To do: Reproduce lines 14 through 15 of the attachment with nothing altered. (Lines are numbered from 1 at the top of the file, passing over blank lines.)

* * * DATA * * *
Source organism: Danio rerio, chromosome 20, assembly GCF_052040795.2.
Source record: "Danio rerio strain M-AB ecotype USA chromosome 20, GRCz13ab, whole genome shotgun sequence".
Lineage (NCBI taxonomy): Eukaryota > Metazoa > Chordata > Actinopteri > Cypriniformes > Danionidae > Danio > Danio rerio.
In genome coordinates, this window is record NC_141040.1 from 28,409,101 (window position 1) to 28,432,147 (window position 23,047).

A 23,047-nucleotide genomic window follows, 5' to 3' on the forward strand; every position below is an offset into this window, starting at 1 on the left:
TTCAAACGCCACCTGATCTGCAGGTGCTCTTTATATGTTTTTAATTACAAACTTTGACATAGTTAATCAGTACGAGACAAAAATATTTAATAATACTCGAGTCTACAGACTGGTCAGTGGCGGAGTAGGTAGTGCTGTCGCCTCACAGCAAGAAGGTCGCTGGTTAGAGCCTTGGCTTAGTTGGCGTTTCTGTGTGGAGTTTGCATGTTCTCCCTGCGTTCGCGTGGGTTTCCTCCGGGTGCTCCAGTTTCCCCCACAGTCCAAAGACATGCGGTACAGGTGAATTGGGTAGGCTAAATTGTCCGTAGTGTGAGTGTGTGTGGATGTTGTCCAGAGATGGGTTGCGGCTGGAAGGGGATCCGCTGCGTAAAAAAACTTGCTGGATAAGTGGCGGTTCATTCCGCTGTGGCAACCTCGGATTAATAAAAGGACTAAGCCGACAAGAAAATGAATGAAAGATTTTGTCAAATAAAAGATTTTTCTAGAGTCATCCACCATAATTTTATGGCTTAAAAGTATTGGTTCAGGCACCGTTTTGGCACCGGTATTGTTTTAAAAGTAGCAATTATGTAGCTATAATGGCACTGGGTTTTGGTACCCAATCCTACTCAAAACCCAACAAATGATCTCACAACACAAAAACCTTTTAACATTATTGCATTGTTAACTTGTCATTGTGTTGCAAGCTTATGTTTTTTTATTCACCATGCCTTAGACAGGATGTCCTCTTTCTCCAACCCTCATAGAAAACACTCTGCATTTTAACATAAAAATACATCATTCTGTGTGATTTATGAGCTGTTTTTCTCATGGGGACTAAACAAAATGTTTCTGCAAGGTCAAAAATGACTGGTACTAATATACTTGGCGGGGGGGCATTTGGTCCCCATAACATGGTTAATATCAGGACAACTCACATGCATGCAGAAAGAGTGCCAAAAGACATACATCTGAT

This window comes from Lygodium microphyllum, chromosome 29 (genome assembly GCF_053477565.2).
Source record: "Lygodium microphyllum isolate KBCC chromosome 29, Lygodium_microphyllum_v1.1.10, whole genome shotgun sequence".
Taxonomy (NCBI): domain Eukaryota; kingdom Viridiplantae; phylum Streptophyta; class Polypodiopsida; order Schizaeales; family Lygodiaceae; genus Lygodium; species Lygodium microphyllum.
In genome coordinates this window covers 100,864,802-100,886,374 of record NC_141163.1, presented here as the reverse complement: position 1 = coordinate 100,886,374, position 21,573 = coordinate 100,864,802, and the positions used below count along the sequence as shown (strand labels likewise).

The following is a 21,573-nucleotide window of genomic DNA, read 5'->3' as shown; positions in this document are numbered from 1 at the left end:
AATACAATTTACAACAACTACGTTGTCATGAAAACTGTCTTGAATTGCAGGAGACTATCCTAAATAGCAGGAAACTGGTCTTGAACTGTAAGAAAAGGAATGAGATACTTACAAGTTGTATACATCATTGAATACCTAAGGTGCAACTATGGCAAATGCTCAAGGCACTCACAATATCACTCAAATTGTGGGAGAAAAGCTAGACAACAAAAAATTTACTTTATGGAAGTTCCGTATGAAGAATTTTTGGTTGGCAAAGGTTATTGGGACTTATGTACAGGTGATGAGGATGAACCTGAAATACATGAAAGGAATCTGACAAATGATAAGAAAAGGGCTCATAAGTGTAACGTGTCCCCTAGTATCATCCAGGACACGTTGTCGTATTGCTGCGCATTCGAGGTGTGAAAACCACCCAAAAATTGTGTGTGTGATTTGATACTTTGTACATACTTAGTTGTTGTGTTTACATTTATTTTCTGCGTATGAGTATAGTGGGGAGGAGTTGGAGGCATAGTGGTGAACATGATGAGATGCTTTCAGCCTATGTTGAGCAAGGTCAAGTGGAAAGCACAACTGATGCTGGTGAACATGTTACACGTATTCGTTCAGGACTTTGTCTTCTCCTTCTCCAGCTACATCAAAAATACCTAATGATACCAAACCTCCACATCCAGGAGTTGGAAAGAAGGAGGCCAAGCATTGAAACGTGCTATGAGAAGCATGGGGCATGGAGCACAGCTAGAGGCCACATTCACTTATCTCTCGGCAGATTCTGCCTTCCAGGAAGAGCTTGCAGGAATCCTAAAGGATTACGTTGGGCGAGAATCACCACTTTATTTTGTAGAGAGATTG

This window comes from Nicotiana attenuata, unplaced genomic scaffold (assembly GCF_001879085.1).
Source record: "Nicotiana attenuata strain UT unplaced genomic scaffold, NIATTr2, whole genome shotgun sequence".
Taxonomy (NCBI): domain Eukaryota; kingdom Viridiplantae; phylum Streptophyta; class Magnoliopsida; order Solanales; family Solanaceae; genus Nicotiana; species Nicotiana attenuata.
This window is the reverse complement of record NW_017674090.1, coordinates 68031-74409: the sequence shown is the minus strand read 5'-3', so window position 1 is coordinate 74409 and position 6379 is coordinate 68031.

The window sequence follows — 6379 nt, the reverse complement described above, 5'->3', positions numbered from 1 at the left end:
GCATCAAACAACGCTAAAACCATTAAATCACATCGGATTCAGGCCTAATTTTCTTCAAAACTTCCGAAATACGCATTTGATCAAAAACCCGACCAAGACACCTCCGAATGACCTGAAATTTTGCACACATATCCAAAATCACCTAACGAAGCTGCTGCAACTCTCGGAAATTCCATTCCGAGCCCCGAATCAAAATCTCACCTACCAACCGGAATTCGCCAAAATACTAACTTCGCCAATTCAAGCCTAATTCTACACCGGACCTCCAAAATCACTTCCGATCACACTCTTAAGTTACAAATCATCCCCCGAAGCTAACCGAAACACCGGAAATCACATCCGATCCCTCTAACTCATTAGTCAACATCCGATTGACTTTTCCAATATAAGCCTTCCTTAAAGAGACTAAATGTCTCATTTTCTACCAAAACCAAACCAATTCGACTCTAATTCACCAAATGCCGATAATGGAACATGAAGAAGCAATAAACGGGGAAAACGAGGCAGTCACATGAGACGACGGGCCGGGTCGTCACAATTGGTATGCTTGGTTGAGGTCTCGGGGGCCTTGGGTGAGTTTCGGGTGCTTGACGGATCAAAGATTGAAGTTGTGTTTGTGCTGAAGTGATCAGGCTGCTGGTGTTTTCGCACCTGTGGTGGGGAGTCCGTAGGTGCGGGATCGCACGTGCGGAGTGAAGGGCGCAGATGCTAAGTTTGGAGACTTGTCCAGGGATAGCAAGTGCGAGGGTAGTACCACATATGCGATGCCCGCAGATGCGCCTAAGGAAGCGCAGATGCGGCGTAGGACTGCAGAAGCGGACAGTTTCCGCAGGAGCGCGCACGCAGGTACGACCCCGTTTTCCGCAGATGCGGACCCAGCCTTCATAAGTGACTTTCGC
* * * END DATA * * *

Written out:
Source record: "Nicotiana attenuata strain UT unplaced genomic scaffold, NIATTr2, whole genome shotgun sequence".
Taxonomy (NCBI): domain Eukaryota; kingdom Viridiplantae; phylum Streptophyta; class Magnoliopsida; order Solanales; family Solanaceae; genus Nicotiana; species Nicotiana attenuata.